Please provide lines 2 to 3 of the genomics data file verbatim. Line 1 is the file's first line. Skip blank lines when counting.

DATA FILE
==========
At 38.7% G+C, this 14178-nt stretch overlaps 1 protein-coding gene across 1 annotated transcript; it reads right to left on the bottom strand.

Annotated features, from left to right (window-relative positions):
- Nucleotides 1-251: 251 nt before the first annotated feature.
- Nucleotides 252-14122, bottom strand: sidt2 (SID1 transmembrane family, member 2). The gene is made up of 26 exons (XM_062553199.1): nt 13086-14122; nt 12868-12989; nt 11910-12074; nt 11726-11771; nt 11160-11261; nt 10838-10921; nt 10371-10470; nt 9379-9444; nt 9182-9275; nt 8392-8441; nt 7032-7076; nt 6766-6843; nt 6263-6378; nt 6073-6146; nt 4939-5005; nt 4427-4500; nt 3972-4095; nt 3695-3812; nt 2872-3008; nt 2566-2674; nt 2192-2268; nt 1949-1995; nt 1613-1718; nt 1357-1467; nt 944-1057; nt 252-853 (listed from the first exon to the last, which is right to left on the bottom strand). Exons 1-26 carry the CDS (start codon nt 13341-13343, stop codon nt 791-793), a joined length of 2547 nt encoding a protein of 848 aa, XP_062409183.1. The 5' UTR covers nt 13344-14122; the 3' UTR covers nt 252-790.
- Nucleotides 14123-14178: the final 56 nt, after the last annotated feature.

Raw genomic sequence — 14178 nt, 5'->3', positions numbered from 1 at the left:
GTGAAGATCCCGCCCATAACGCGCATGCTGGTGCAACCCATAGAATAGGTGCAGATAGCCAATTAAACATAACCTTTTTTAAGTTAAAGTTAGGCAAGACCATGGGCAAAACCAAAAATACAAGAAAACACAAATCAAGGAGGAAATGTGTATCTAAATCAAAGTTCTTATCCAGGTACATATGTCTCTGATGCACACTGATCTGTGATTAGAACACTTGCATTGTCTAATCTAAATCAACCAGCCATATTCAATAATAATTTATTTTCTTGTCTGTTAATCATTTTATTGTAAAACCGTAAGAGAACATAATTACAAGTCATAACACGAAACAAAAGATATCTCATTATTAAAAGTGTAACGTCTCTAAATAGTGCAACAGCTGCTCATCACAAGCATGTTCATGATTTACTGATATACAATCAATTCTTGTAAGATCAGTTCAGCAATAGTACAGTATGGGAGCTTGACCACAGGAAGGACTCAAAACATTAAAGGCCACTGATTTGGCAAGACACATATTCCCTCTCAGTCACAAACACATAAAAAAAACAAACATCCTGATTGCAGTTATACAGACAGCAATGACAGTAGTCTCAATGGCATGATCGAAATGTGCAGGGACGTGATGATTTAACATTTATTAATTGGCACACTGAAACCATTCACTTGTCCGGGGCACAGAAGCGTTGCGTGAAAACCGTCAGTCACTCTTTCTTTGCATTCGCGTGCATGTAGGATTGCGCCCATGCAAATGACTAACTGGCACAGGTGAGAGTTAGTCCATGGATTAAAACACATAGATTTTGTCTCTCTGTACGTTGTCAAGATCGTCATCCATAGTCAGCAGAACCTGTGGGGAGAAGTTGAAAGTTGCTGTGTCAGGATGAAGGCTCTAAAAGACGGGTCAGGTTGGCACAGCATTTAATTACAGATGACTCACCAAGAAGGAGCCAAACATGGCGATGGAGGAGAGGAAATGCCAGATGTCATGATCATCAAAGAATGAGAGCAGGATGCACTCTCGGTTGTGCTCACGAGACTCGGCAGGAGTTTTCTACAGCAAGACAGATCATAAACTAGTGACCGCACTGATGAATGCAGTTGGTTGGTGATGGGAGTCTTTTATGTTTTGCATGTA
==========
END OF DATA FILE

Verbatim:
Annotated features, from left to right (window-relative positions):
- Nucleotides 1-251: 251 nt before the first annotated feature.